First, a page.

You could pass by the entrance 40 times and never know it's there. The discrete left-hand turn onto Sugar House Way looks more like a driveway than a road and as you make your way toward #18 you can't help but wonder where the wardrobe was, how you fit your car through it. Stepping out of my car I half expected to be greeted by a scarf-wearing, umbrella-toting, sardine-eating Mr. Tumnus. Instead, I was met by Stella, driver of the Sugar House Creamery welcome wagon, and a moment later by Margot Brooks; Creamery owner, cheesemaker extraordinaire, and mother-to-be (note to the universe; if I could please have that vitality, energy, and complexion when I'm 7 months pregnant, I'll be your best friend).
There is an enveloping sense of pastoral perfection at Sugar House Creamery. Margot and Alex have poured themselves not just into their cheese, but also into the farm experience. As she takes me through the creamery she tells me about taking the place from a fading, maple sugarhouse memory to vibrant dairy farmstead present. There is blood, sweat, tears, and more love than all three combined in these buildings; from the cheesemaking rooms (locked behind closed doors to maintain their strict hygienic standards) to the milking room, where their herd of 10 Brown Swiss cows is milked twice daily, to the cellar underneath, home to aging Dutch Knuckle, their signature cheese. Knowing they wanted their dairy to be friendly to visitors whenever possible, Margot and Alex went to great pains to ensure Sugar House Creamery is not only welcoming but inspiring; immersing you in the farmstead life the moment you arrive and impressing on you the passionate craftsmanship that goes into the farm-to-table community.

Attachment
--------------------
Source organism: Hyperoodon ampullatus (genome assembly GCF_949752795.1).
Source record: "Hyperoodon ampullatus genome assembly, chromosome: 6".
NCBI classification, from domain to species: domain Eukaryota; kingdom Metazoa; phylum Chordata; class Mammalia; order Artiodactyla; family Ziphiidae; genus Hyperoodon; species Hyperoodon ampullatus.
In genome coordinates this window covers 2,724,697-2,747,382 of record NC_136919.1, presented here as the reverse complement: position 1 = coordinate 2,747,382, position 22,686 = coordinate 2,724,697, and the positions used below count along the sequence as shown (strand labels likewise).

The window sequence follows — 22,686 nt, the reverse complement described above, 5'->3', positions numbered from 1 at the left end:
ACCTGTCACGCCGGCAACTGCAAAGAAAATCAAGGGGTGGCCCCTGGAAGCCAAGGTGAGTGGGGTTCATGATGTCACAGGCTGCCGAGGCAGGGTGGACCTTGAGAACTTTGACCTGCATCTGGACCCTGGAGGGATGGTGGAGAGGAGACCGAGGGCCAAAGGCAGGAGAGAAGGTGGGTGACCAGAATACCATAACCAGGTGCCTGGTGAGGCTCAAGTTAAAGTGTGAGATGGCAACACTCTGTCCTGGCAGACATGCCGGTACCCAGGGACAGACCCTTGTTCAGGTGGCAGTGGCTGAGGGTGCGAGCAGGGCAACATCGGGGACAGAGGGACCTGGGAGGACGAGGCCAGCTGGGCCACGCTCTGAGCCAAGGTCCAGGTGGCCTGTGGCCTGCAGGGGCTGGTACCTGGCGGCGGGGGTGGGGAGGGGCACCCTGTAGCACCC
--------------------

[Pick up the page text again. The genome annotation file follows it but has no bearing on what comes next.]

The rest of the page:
The unique story of Sugar House Creamery is not limited to the surroundings, picturesque as they may be. The cheese itself is as much a part and product of the landscape as the rolling pastures the Sugar House herd graze, the buildings that sit on the land, and the people that live and work in them, we are what we eat and we eat what we are. Margot mentions this in passing, but it's an ineffable truth that warrants real consideration. The character of what we eat comes from its environment; if one element is changed you have an entirely new product. Take the Sugar House Creamery Poundcake (a beer-washed, pasteurized cheese), the character of what goes into it is based on the character of the cows' milk, which is based on what the cows eat, which is based on nearly unquantifiable factors as obvious as rainfall and pollution or as subtle as the diet of the landowners and their composting efforts.
As a great king once said, "Everything you see exists together in a delicate balance." It's this balance that makes the farms and dairies of small producers a fascinating stop on your High Peaks adventure and farm-to-table cuisine a unique way to experience even more of our Adirondack circle of life. Cue the sun rising over Cobble Hill, Adirondack Mountain folk music vocalizations, and a flock of Canadian geese flying over a herd of Brown Swiss cows.